Boat inspection stations open in Oregon to target invasive species

An ODFW technician at the Central Point inspection station flushes a kayak that had recently been in Lake Mead, Nevada. Lake Mead is infested with quagga mussels.

SALEM, Ore. — Aquatic invasive species boat inspection stations are now open in Ashland, Gold Beach, Klamath Falls, Lakeview and Ontario.

All vehicles carrying motorized or non-motorized boats (kayaks, canoes, paddleboards, sailboats, etc.) are required to stop. Motorists are alerted to inspections stations by orange “Boat Inspection Ahead” signs followed by a white “Inspection Required for All Watercraft” sign. Failure to stop at an inspection station could result in a $110 fine.

Inspections generally take less than 10 minutes if boats are free of aquatic invasive species. If a boat is found to be contaminated with quagga or zebra mussels, New Zealand mudsnails, aquatic plants or other aquatic invaders, it will be decontaminated on site by the watercraft inspection team. There is no penalty or cost for the boat owner if their boat is found to contain invasive species.

2014 Boat inspection stations

· Ashland: I-5, Ashland Port of Entry, 7 days a week, 9 a.m. - 7 p.m.

· Ontario: I-84 and Hwy. 20 at Ontario Rest Area, 7 days a week, 9 a.m. - 7 p.m.

· Gold Beach: Hwy 101, Wed.-Sun., 10 a.m. – 6 p.m. *

· Klamath Falls: Hwy 97 at Midland Rest Area, Wed.-Sun., 10 a.m. – 6 p.m. *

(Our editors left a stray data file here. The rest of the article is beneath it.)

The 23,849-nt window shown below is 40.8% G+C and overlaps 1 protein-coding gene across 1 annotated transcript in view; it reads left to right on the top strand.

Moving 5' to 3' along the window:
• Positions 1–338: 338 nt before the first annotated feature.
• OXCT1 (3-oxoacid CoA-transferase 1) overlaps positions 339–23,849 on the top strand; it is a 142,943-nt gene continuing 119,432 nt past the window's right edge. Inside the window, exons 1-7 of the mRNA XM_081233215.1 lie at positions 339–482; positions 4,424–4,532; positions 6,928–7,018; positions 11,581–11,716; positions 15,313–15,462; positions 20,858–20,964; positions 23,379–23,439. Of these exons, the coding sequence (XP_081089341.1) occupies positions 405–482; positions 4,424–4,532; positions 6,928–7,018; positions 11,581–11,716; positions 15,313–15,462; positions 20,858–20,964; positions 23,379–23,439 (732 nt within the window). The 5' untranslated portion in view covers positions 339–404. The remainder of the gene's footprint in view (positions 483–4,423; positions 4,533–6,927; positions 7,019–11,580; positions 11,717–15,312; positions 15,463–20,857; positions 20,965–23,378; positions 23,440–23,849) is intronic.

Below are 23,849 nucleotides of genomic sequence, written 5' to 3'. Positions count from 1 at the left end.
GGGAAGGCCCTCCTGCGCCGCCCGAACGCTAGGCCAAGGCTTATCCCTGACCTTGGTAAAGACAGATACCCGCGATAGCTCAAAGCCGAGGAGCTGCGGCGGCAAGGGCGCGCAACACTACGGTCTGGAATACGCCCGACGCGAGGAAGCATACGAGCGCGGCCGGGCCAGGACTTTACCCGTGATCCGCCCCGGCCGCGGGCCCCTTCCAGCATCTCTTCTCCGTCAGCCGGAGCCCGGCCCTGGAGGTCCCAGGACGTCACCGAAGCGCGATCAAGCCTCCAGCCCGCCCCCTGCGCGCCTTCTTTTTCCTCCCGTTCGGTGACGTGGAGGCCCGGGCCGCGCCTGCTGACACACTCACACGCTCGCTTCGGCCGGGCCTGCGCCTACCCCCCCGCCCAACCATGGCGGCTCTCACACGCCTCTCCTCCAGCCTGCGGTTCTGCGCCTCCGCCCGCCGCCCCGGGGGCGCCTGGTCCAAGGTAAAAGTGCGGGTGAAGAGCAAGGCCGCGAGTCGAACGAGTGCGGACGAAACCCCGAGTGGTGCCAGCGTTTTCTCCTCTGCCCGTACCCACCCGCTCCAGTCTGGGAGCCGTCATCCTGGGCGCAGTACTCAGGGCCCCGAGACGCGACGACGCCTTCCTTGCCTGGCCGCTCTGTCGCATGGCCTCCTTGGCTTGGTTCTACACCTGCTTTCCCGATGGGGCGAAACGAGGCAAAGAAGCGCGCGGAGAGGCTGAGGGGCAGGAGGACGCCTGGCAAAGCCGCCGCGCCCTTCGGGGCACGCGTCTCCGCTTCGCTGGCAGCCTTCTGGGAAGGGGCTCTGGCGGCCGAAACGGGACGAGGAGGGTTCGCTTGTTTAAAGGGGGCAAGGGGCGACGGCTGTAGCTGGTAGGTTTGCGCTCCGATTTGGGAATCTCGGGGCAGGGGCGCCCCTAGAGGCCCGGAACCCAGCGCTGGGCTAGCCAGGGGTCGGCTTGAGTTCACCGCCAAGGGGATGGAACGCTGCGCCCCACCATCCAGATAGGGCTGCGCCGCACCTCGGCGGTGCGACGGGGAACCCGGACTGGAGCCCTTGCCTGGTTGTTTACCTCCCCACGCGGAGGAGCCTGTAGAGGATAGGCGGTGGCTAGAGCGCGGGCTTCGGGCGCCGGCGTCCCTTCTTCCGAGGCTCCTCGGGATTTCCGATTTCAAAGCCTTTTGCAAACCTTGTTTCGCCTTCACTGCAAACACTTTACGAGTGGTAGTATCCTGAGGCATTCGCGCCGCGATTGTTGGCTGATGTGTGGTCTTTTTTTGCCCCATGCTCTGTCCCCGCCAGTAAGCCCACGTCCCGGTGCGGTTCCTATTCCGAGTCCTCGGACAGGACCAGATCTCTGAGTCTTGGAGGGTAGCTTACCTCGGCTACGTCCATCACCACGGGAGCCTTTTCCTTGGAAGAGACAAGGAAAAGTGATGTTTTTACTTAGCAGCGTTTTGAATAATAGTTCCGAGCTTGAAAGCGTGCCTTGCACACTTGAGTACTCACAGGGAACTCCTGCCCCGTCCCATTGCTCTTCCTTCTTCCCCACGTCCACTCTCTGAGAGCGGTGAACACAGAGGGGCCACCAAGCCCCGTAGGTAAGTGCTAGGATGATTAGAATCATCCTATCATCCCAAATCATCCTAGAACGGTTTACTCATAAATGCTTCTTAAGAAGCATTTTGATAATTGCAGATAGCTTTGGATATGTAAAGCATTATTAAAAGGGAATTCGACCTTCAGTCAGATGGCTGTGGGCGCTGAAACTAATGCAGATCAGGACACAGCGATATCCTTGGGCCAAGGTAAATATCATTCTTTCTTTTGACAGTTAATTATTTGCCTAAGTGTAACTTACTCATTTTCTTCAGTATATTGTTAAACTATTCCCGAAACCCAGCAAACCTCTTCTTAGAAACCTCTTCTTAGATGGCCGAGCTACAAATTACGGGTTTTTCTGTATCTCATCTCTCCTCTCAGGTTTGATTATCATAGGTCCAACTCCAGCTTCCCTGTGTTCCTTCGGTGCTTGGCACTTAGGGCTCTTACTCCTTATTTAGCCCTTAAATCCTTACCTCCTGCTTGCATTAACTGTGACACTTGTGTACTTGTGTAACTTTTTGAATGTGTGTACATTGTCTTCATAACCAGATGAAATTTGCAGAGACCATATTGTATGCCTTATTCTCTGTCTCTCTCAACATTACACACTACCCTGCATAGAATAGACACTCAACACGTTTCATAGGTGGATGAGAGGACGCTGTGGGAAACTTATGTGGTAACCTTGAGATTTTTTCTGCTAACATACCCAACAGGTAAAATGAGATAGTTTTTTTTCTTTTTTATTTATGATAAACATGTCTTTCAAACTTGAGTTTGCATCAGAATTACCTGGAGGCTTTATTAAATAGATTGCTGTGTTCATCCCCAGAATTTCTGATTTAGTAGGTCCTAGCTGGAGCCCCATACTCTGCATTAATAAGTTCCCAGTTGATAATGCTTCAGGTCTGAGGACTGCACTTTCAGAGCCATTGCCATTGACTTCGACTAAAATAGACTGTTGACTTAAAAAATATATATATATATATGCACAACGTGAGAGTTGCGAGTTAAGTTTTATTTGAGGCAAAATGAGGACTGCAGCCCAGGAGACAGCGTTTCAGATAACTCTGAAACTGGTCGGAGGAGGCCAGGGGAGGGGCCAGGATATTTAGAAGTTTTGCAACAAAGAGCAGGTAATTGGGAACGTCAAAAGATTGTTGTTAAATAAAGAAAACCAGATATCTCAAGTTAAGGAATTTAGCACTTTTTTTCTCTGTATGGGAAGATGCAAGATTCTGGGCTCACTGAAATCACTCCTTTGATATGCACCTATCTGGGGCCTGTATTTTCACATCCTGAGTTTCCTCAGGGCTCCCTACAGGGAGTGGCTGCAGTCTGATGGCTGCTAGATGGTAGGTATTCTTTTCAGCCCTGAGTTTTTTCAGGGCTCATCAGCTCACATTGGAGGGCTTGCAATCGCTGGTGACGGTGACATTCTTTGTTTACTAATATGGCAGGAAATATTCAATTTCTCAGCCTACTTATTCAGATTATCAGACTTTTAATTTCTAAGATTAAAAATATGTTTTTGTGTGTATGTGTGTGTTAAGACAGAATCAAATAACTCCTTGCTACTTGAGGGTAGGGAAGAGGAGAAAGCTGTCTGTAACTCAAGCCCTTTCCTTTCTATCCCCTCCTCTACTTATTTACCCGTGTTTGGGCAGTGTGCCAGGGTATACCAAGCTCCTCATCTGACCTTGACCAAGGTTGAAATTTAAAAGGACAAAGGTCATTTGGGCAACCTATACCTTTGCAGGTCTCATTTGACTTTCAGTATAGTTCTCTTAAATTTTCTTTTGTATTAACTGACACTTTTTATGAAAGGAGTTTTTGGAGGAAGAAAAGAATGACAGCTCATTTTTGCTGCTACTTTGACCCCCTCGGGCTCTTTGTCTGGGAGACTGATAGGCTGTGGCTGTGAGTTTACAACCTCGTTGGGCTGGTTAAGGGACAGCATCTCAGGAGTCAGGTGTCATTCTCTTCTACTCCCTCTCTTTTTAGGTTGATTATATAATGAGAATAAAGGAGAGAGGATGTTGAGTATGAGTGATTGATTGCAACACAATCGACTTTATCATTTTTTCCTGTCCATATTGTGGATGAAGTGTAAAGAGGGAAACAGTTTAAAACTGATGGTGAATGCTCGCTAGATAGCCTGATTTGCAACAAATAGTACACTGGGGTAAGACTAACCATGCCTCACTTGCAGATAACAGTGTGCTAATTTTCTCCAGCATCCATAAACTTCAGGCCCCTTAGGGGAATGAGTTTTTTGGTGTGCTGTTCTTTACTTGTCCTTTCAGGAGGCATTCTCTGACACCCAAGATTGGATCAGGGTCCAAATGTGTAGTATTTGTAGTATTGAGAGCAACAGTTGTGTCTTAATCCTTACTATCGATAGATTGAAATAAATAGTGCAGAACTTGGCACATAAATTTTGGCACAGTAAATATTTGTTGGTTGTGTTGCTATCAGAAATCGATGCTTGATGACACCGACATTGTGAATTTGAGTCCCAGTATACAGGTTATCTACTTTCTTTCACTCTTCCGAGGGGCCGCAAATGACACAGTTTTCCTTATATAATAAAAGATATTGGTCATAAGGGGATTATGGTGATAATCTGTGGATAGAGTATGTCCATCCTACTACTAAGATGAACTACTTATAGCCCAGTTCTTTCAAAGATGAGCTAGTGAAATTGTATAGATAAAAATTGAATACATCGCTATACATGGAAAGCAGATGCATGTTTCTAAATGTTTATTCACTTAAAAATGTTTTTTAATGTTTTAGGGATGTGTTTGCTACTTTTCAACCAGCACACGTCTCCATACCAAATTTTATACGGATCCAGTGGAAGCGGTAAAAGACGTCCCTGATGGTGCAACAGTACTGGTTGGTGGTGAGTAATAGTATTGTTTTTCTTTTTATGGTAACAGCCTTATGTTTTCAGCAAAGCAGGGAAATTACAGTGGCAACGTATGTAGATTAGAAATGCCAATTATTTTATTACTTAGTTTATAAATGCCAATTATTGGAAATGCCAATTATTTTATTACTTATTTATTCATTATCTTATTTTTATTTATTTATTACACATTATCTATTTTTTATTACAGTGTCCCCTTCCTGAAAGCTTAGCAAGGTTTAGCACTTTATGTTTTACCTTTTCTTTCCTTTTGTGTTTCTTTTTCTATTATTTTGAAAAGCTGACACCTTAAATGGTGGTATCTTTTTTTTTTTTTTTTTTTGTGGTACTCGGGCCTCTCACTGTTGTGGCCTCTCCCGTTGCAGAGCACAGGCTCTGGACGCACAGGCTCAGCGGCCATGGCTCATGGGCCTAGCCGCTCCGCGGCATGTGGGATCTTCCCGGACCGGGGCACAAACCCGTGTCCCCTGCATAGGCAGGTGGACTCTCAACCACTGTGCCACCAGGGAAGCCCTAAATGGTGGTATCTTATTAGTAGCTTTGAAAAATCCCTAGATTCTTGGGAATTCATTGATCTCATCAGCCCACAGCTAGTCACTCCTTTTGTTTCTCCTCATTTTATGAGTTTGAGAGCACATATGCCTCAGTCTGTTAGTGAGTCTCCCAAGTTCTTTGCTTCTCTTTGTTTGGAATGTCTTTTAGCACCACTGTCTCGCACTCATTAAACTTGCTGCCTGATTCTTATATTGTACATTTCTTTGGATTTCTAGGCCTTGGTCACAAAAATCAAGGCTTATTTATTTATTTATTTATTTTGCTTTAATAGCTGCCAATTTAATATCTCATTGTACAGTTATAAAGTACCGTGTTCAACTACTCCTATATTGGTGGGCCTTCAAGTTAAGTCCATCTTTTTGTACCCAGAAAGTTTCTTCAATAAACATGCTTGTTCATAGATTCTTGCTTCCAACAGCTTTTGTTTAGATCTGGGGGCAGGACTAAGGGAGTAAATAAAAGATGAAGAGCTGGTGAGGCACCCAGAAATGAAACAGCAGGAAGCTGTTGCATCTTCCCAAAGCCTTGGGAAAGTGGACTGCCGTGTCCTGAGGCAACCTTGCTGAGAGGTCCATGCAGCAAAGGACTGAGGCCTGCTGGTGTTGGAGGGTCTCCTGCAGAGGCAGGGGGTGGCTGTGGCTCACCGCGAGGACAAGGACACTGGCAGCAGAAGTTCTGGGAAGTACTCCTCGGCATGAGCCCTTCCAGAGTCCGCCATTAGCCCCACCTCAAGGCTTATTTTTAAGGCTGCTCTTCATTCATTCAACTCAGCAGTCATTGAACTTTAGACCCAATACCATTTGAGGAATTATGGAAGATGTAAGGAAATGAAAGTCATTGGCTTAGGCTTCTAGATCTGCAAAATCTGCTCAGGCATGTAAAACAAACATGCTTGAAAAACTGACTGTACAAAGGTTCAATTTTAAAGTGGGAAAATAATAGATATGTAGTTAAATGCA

· Lakeview: Hwy 395, south of Lakeview, Wed.-Sun., 10 a.m. – 6 p.m. *

“Prevention is the only way to keep aquatic invasive species out of Oregon’s waters,” said Rick Boatner, ODFW Invasive Species coordinator. “Boaters have to be conscientious about cleaning, draining and drying their boats and stopping at inspection stations in every state they travel through.”

Boatner estimates that last year in Oregon, overall boater inspection compliance rate was 72 percent.

In 2013, ODFW technicians conducted 7,441 watercraft inspections and 279 watercraft decontaminations. Seventeen of those boats contained either quagga or zebra mussels. All boats were decontaminated. Additional information is available in the 2013 Oregon Aquatic Invasive Species Prevention Program Annual Report (pdf).

The Aquatic Invasive Species Prevention Program is self-supporting, based on the sales of required Aquatic Invasive Species Prevention Permits.


· Learn where and how to buy an Aquatic Invasive Species Prevention Permit

· The Oregon Marine Board advises: Clean, drain and dry

· Invasive species are identified in the Oregon Conservation Strategy as one of the Key Conservation Issues that Affect Species and Habitats Statewide.

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